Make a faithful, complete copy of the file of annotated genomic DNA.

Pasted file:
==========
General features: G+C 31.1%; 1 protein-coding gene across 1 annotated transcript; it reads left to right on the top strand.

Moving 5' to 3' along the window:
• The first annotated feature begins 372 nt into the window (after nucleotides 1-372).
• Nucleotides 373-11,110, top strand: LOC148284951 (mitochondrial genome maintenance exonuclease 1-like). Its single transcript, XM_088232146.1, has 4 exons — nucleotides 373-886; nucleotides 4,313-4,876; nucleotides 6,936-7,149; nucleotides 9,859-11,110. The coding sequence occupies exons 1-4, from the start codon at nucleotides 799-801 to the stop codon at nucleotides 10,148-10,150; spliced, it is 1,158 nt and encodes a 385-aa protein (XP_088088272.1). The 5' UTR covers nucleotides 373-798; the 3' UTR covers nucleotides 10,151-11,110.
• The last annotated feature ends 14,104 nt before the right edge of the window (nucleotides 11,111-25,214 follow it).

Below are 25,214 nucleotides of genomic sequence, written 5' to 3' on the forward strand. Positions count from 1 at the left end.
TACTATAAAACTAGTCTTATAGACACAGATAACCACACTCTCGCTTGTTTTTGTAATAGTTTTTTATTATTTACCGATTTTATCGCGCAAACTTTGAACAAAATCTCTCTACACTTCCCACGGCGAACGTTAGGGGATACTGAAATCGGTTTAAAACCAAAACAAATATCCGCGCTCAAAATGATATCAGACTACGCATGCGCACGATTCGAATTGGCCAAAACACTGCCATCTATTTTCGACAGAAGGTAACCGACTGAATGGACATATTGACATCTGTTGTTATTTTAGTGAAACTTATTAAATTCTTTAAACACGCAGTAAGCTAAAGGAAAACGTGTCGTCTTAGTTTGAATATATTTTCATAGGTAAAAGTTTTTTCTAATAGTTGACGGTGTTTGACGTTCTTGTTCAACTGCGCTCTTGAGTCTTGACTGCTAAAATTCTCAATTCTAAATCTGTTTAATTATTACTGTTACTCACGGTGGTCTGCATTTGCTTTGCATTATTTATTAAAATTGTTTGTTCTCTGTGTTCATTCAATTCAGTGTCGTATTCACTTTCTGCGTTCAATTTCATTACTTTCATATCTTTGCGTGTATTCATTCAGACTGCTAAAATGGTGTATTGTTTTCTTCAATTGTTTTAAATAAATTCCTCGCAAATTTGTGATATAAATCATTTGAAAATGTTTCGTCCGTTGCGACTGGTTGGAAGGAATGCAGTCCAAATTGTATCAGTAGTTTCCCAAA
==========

General features: G+C 31.1%; 1 protein-coding gene across 1 annotated transcript; it reads left to right on the top strand.

Moving 5' to 3' along the window:
• The first annotated feature begins 372 nt into the window (after nucleotides 1-372).
• Nucleotides 373-11,110, top strand: LOC148284951 (mitochondrial genome maintenance exonuclease 1-like). Its single transcript, XM_088232146.1, has 4 exons — nucleotides 373-886; nucleotides 4,313-4,876; nucleotides 6,936-7,149; nucleotides 9,859-11,110. The coding sequence occupies exons 1-4, from the start codon at nucleotides 799-801 to the stop codon at nucleotides 10,148-10,150; spliced, it is 1,158 nt and encodes a 385-aa protein (XP_088088272.1). The 5' UTR covers nucleotides 373-798; the 3' UTR covers nucleotides 10,151-11,110.
• The last annotated feature ends 14,104 nt before the right edge of the window (nucleotides 11,111-25,214 follow it).

Below are 25,214 nucleotides of genomic sequence, written 5' to 3' on the forward strand. Positions count from 1 at the left end.
TACTATAAAACTAGTCTTATAGACACAGATAACCACACTCTCGCTTGTTTTTGTAATAGTTTTTTATTATTTACCGATTTTATCGCGCAAACTTTGAACAAAATCTCTCTACACTTCCCACGGCGAACGTTAGGGGATACTGAAATCGGTTTAAAACCAAAACAAATATCCGCGCTCAAAATGATATCAGACTACGCATGCGCACGATTCGAATTGGCCAAAACACTGCCATCTATTTTCGACAGAAGGTAACCGACTGAATGGACATATTGACATCTGTTGTTATTTTAGTGAAACTTATTAAATTCTTTAAACACGCAGTAAGCTAAAGGAAAACGTGTCGTCTTAGTTTGAATATATTTTCATAGGTAAAAGTTTTTTCTAATAGTTGACGGTGTTTGACGTTCTTGTTCAACTGCGCTCTTGAGTCTTGACTGCTAAAATTCTCAATTCTAAATCTGTTTAATTATTACTGTTACTCACGGTGGTCTGCATTTGCTTTGCATTATTTATTAAAATTGTTTGTTCTCTGTGTTCATTCAATTCAGTGTCGTATTCACTTTCTGCGTTCAATTTCATTACTTTCATATCTTTGCGTGTATTCATTCAGACTGCTAAAATGGTGTATTGTTTTCTTCAATTGTTTTAAATAAATTCCTCGCAAATTTGTGATATAAATCATTTGAAAATGTTTCGTCCGTTGCGACTGGTTGGAAGGAATGCAGTCCAAATTGTATCAGTAGTTTCCCAAA